Bruce Springsteen’s Redemption Song


(AP Photo / Mark Duncan)

Bruce Springsteen broke a guitar string about halfway into one of his early songs, “Spirit in the Night,” the first time I ever saw him perform, in April 1974. The show, billed as a “dance concert,” was held in the cafeteria of the student center at Seton Hall University. I’d heard good things about Springsteen from older friends in our mutual home state of New Jersey—one of his early bands, Steel Mill, had played at my buddy Doug’s eighth-grade graduation party—but my expectations were still low. After all, this was just a dance show by a Jersey Shore bar band in a college cafeteria.

The rhythm section kept up the tune’s loping jazz-funk groove while Springsteen walked off-mic to his guitar case and got out a replacement string. There were no roadies on the side of the stage. There was no stage. While he attached the new string, Spring­steen told a long, casually paced story about growing up in Freehold, a blue-collar town by the Jersey Shore. He talked about trying to tune his first guitar, alone in his bedroom, while his father hollered at him through the vent in the floor between his room and the kitchen. He described how his dad would turn up the gas range to try to smoke his son out of the house. The tale was poignant, funny, and vividly detailed—an impeccable little narrative that came off as earnest and utterly spontaneous. He wrapped up the story just in time to test the new string by strumming the downbeat chord of the song’s chorus. I curled up in the palm of Bruce Springsteen’s hand.

Over the next few years, I saw Springsteen perform more than a dozen times, mostly in other small venues: in the gym of Cedar Crest College in northwest Pennsylvania, a short bus ride from my hometown in northwest Jersey; and at the Main Point in Bryn Mawr, where I watched him play two consecutive sets to a room of 40 or 50 people for three nights straight. In nearly every show, he told the same anecdote about his first guitar and his father, usually placing it neatly in the middle of the song “Growin’ Up.” He developed and embellished the anecdote, show by show, eventually working up a version that ended with both his parents giving him career advice. His father would exhort him to give up the “goddamn guitar” and learn to do something more practical and remunerative, like practicing law. His mother would reply, “No, no, no—he should be a author [sic]. He should write books. That’s a good life.” (One version of this monologue, from a concert in 1978, is captured on the recording of “Growin’ Up” included in the Live/1975–85 boxed set issued by Columbia Records in 1986.)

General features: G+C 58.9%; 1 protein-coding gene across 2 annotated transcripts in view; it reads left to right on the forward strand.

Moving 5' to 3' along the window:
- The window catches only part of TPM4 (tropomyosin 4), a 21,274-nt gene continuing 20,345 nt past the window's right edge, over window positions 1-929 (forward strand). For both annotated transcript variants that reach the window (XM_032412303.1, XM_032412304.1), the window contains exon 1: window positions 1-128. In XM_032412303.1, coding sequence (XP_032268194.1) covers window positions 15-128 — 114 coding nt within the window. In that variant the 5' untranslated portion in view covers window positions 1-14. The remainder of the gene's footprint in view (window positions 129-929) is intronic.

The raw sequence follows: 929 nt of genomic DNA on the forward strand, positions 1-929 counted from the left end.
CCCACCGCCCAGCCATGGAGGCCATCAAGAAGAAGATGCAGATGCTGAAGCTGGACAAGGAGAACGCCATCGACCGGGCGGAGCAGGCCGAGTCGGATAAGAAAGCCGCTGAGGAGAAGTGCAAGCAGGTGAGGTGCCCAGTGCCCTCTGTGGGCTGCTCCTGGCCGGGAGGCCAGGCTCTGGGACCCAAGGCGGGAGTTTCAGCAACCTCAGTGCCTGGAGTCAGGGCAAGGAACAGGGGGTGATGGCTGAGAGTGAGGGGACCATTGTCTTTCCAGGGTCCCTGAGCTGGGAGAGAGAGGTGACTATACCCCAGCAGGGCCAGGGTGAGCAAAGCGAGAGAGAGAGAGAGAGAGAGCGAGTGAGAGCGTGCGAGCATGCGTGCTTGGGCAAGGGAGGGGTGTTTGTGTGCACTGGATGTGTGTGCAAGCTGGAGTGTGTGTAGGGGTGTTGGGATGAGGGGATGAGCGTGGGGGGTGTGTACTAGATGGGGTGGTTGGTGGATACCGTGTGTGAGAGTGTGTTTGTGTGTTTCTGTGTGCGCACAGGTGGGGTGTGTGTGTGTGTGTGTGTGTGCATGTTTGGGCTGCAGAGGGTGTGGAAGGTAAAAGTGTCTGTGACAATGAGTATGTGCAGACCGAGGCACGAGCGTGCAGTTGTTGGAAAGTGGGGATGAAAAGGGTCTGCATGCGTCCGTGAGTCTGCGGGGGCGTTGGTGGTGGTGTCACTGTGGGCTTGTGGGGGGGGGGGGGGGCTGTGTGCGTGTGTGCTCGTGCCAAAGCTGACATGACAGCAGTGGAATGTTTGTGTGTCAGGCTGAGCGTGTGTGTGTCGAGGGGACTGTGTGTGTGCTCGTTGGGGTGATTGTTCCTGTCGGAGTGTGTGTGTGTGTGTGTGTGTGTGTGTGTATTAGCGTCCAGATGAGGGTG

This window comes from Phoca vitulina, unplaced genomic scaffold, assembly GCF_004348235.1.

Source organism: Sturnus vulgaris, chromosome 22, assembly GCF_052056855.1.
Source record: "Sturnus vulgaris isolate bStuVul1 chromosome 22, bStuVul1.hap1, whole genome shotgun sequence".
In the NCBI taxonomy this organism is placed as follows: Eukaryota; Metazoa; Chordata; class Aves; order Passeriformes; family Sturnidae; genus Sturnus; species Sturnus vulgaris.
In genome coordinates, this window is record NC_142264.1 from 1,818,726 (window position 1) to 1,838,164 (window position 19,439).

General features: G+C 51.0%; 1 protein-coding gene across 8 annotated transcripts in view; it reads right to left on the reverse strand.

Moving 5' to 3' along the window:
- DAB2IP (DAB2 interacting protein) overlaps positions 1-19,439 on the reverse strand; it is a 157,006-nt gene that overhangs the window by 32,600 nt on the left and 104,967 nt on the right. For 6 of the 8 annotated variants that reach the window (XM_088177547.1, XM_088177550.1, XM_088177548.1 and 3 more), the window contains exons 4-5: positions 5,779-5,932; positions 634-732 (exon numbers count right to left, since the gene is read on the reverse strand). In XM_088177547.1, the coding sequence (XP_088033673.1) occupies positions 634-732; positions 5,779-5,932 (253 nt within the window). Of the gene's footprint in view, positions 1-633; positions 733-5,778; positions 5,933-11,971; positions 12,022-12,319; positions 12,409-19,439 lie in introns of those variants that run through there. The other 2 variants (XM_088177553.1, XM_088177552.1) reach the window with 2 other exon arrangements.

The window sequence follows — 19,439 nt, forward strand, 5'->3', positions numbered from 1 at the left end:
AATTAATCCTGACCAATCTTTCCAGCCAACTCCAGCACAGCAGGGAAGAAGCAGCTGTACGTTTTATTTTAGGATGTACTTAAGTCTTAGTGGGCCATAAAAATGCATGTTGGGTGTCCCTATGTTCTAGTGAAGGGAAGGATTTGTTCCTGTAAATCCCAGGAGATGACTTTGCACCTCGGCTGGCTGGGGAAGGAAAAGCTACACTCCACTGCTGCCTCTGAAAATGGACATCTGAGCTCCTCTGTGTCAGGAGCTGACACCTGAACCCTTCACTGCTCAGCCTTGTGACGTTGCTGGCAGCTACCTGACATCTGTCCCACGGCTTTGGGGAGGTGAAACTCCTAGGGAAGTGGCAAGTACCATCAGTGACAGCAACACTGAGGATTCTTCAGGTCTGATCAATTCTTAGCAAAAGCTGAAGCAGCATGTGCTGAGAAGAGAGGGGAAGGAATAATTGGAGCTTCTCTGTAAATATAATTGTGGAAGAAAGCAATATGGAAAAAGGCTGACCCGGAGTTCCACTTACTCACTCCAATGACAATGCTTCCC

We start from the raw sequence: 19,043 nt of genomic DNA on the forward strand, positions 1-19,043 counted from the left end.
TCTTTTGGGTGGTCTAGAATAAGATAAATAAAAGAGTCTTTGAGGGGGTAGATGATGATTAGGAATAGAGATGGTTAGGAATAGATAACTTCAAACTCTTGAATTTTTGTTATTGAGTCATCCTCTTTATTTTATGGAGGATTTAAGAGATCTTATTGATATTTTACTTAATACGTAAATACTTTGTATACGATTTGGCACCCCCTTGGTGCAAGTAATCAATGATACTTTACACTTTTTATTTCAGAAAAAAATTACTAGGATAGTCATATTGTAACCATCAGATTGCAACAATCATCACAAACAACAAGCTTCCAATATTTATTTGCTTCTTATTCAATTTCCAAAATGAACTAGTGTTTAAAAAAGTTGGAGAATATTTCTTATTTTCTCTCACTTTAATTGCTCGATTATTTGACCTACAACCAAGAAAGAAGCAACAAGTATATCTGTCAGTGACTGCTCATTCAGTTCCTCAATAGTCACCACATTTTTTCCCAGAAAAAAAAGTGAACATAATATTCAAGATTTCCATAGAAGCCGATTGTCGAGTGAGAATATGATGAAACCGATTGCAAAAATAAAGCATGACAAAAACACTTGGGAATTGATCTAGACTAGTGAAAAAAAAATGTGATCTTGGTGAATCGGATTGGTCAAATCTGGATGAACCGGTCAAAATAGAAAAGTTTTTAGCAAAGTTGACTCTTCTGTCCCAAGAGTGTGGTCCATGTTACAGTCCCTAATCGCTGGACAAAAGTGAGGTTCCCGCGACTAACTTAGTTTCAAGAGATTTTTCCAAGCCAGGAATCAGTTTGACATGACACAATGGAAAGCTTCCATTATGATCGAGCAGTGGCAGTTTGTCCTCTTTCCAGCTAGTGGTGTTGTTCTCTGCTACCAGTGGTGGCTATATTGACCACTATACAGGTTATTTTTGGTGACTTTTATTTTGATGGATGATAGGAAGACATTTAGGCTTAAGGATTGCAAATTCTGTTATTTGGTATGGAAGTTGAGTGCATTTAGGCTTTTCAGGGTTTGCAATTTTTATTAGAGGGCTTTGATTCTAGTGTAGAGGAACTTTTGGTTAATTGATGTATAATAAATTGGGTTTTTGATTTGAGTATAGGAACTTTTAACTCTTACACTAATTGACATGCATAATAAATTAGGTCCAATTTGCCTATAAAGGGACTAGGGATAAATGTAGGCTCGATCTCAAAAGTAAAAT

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Over the three decades since that early phase in Springsteen’s long career, he has had a very, very good life without writing books. There was only one hardcover title credited to him until this year. In November 2014, just in time for winter-holiday sales, Simon & Schuster published a glossy-stock edition of the lyrics to one of Springsteen’s story songs, “Outlaw Pete,” with illustrations. By that time, though, he had begun work on what would slowly take form as a memoir, writing longhand in notebooks that he carried with him on the road. Inevitably titled Born to Run, it was published this fall to instantaneous success on the best-seller lists, providing Springsteen with his first No. 1 hit in a couple of years.



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